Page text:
International travel from the United States helped the virus spread across the rest of the globe.

READ MORE: Pandemics That Changed History: A Timeline

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Where Did Hiv Come From A Look At The Origins Of The Pandemic Of Our Time

A chimpanzees virus has killed 35 million humans.

That virus, commonly known as HIV, is the defining pandemic of our time. More than 35 million people have been killed by the virus to date. But the virus itself didnt get its start in humans.

HIV/AIDS is, like the vast majority of emerging viruses infecting people, zoonotic in nature. The AIDS crisis, as we generally think of it, began in the 1980s. First as a mysterious illness primarily infecting gay men in urban areas in the United States. But thats not really the beginning. Before the diseases first mention in 1982 in the New York Times, people had been dying of AIDS for at least a decade, though probably not much longer. In Africa, HIVthe virus that causes AIDShad jumped from chimpanzees to humans sometime early in the 20th century.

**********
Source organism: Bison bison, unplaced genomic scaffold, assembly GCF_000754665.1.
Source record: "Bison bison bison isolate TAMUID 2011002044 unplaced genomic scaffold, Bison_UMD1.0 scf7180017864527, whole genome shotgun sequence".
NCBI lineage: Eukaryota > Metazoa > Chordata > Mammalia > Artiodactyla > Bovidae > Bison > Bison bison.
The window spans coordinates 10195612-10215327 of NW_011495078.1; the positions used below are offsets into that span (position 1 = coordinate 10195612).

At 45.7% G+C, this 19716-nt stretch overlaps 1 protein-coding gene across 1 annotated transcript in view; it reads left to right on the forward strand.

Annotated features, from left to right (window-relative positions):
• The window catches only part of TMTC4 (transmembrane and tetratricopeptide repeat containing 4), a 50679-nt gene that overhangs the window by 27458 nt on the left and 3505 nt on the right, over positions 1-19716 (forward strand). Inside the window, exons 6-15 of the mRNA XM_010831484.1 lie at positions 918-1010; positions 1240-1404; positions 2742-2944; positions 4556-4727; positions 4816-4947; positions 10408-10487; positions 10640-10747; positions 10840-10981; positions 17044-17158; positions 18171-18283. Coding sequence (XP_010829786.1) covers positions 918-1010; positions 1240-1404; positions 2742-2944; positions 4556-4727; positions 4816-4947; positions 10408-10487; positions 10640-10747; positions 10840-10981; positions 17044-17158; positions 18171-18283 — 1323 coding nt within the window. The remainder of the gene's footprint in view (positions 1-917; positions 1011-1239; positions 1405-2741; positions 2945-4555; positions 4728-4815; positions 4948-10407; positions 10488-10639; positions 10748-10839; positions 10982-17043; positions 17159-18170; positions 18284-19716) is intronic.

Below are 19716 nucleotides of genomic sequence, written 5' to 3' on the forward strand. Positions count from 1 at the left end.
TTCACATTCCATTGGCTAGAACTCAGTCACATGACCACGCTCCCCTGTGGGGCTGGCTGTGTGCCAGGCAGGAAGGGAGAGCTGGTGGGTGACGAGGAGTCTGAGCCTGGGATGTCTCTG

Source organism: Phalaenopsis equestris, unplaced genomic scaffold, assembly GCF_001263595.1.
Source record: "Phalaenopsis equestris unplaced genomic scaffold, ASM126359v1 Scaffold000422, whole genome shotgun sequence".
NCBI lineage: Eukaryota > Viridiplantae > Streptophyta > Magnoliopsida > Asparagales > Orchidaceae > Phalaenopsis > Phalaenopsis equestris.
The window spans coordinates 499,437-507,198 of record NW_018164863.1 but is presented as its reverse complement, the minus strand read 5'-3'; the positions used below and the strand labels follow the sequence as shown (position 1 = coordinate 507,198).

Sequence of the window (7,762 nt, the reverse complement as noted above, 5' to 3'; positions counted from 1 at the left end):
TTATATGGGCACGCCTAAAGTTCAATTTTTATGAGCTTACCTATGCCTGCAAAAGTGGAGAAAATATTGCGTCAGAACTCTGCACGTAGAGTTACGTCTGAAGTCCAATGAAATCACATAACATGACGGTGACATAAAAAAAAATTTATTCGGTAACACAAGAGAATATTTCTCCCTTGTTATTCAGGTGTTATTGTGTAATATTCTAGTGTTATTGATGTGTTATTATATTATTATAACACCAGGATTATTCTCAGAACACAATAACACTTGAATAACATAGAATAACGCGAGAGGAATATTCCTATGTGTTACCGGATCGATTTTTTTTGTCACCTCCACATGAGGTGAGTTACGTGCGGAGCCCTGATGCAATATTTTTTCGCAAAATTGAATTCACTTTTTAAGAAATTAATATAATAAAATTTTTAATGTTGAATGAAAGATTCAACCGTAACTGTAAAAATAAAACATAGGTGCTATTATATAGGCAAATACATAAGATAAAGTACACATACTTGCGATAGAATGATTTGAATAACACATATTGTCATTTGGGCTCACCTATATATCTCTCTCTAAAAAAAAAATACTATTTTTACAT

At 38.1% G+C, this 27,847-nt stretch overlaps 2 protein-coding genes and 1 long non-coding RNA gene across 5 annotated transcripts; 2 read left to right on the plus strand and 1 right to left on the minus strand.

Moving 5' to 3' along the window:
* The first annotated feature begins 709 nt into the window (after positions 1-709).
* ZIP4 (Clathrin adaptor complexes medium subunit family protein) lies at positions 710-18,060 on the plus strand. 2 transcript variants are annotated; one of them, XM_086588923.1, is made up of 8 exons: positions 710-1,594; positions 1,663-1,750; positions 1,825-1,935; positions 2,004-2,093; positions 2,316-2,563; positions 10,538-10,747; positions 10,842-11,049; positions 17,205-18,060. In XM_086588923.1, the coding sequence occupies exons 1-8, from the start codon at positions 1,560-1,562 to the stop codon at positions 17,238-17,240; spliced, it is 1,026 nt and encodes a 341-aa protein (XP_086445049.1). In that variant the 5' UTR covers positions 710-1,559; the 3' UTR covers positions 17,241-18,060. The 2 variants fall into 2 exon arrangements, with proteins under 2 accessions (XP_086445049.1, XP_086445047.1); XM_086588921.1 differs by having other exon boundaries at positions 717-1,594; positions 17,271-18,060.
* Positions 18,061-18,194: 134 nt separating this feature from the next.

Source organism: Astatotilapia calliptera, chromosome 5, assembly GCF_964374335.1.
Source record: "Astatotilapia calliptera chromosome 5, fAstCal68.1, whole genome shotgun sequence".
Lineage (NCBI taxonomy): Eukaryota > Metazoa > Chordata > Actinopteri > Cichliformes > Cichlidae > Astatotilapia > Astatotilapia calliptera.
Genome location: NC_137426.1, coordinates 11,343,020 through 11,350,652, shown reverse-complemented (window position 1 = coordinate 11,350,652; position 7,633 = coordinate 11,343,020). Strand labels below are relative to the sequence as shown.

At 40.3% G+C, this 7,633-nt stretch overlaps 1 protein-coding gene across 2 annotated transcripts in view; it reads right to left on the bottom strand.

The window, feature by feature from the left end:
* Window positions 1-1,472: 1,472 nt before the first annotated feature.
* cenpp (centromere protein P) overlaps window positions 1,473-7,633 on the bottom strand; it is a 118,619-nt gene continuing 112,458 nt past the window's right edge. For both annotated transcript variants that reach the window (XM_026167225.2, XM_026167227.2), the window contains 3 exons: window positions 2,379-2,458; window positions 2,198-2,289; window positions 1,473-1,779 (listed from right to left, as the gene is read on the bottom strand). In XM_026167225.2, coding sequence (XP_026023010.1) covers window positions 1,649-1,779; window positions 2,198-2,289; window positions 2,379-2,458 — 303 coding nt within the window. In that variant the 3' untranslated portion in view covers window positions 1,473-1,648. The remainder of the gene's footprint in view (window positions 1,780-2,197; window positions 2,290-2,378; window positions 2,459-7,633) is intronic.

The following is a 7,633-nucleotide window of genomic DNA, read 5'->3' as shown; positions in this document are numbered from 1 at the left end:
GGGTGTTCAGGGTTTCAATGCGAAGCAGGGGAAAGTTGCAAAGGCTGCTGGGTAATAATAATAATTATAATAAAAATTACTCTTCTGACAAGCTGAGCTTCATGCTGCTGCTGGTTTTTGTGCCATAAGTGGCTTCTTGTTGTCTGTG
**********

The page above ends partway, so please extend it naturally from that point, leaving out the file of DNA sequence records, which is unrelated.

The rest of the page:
To date, the earliest known case of HIV-1 infection in human blood is from a sample taken in 1959 from a man whod died in Kinshasa in what was then the Belgian Congo.

Its this fact which keeps me awake at night. Imagine, for a moment, that the HIV virus in that 1959 sample had been studied and identified. If, in the 1950s, the scientific community realized the potential harm this new virus could unleash. What could we have done? What therapies could we have developed before it became one of the deadliest pandemics in human history? Would we have a cure by now?

That work takes several forms, including:

The Worlds Largest Hiv Epidemic In Crisis: Hiv In South Africa